Looking for 'new ideas,' Baltimore mayor fires police commissioner
Before the incident involving the death of Freddie Gray in police custody, the city of Baltimore had one of the highest crime rates in the country.
Since the riots that tore the city apart and the federal government putting the city's police under the microscope, it's only gotten worse. The police are refusing to patrol high-crime areas for fear that they will be involved in a shooting incident with a civilian. And since former mayor Stephanie Rawlings-Blake gave the "protesters" permission to riot, the sense of law and order has become even more frayed.
Whose fault is it? Current mayor Catherine Pugh thinks it's because police commissioner Kevin Davis isn't reducing the sky-high murder rate fast enough and blames him for the chaos in the streets.
Baltimore's mayor on Friday ousted city [p]olice [c]ommissioner Kevin Davis in favor of one of his deputies, saying the city wasn't reducing violence fast enough amid a soaring homicide rate.
DeSousa said one of his first initiatives is to temporarily put more officers on the streets – largely by transferring administrative officers and detectives to patrol duties – and to place them in "strategic locations," such as areas near "problematic businesses."
His promotion comes after Baltimore tallied more than 340 homicides in 2017 – the highest yearly number on record there in more than two decades.
"I'm impatient," Pugh said in a news conference Friday morning. "We need violence reduction. We need the numbers to go down faster than they are."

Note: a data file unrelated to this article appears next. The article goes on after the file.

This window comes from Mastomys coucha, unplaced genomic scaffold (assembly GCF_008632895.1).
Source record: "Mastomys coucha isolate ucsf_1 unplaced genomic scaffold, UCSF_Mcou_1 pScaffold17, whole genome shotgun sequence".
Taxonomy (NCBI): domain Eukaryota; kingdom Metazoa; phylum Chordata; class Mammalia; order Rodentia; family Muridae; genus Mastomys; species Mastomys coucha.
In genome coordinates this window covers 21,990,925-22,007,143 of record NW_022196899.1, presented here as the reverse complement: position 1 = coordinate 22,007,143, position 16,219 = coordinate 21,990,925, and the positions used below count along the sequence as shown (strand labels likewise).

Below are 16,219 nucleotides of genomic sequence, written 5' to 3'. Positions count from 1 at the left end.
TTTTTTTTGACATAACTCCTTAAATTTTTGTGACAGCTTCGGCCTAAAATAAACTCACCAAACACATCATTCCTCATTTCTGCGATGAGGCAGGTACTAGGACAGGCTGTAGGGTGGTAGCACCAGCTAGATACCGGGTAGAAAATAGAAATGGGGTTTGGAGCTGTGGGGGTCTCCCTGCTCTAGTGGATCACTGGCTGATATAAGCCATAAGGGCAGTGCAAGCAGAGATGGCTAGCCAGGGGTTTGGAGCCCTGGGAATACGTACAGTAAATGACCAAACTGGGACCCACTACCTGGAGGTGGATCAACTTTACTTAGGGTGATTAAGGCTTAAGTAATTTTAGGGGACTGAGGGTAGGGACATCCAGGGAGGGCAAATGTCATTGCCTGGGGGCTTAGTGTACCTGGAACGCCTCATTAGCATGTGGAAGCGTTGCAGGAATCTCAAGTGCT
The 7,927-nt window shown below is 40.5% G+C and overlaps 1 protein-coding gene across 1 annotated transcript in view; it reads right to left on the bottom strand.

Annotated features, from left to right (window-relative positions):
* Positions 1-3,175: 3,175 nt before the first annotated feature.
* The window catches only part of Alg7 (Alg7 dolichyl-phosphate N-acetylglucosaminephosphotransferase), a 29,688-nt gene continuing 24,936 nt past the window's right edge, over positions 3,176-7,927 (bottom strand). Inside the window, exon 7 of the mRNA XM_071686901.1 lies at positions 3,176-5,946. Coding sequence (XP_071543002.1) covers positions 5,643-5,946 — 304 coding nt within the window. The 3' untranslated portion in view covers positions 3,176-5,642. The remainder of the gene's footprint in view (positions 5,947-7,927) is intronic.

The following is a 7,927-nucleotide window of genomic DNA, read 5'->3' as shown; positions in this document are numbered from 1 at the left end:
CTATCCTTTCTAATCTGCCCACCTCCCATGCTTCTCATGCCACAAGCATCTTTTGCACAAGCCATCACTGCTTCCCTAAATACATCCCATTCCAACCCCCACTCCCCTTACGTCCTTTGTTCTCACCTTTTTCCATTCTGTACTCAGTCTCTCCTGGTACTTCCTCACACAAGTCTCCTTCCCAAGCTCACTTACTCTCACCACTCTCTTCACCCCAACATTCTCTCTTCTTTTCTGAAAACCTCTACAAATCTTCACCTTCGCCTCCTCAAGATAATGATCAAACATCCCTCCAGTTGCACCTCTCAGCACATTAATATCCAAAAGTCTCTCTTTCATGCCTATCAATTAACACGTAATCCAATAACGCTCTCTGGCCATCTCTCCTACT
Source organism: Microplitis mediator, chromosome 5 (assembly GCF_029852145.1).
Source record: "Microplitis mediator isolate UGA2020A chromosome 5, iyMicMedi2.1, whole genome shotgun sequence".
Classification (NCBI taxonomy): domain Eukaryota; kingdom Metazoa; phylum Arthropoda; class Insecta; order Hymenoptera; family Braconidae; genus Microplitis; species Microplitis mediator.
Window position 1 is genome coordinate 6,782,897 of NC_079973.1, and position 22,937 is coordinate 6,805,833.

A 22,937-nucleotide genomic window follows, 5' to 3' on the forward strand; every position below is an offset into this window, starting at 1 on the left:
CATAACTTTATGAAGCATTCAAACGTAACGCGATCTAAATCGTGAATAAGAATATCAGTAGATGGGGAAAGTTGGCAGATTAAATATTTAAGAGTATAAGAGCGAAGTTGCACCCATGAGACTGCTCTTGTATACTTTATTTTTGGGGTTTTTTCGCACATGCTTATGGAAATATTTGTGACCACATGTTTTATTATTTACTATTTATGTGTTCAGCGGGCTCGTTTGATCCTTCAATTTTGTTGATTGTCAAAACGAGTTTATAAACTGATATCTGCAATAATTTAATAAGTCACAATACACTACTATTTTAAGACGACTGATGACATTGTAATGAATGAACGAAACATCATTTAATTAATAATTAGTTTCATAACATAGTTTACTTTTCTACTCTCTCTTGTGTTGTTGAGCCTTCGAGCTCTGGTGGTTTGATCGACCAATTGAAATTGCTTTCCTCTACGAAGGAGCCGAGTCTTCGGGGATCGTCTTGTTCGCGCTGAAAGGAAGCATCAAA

Former commissioner Davis could have put more officers on the street. Why get rid of him?
DeSousa didn't say how many more officers would be on patrol, and he at one point declined to say how long this surge would last, other than that it would go "for a while."
He also said the current increase was deliberately timed to coincide with the first anniversary of a 13-day stretch – January 19 through 31, 2017 – during which the city had an "unacceptable" count of 18 homicides and 40 nonfatal shootings.
"I think that this initiative during this next 13-day period is going to be very effective," he said.
DeSousa said his main priorities were to reduce violence and crack down on violent, repeat offenders.
"I have a real strong message for the trigger-pullers: [w]e're coming after them," he said. "It's going to be (an) accelerated pace. The district commanders in all nine districts know who they are. And we're coming after them."
Not very "creative," is it? At the risk of stating the obvious, more police officers on the streets is fine but hardly a long-term solution. What's needed is a culture change in the department that will give officers confidence that when they go into battle against the animals running wild in the city, the politicians and their superiors will have their backs.
It will take years to repair the damage done by both the corruption in the department and the loss of confidence in the politicians who run the city. It's ironic that the "crackdown on repeat violent offenders" being planned by the new commissioner is one of the oldest ideas in policing and hardly new or creative.
But that's where the city's government has fallen down. If you coddle criminals, they won't be grateful. They will take full advantage of your wrongheaded "solutions" to violent crime and make life miserable for residents.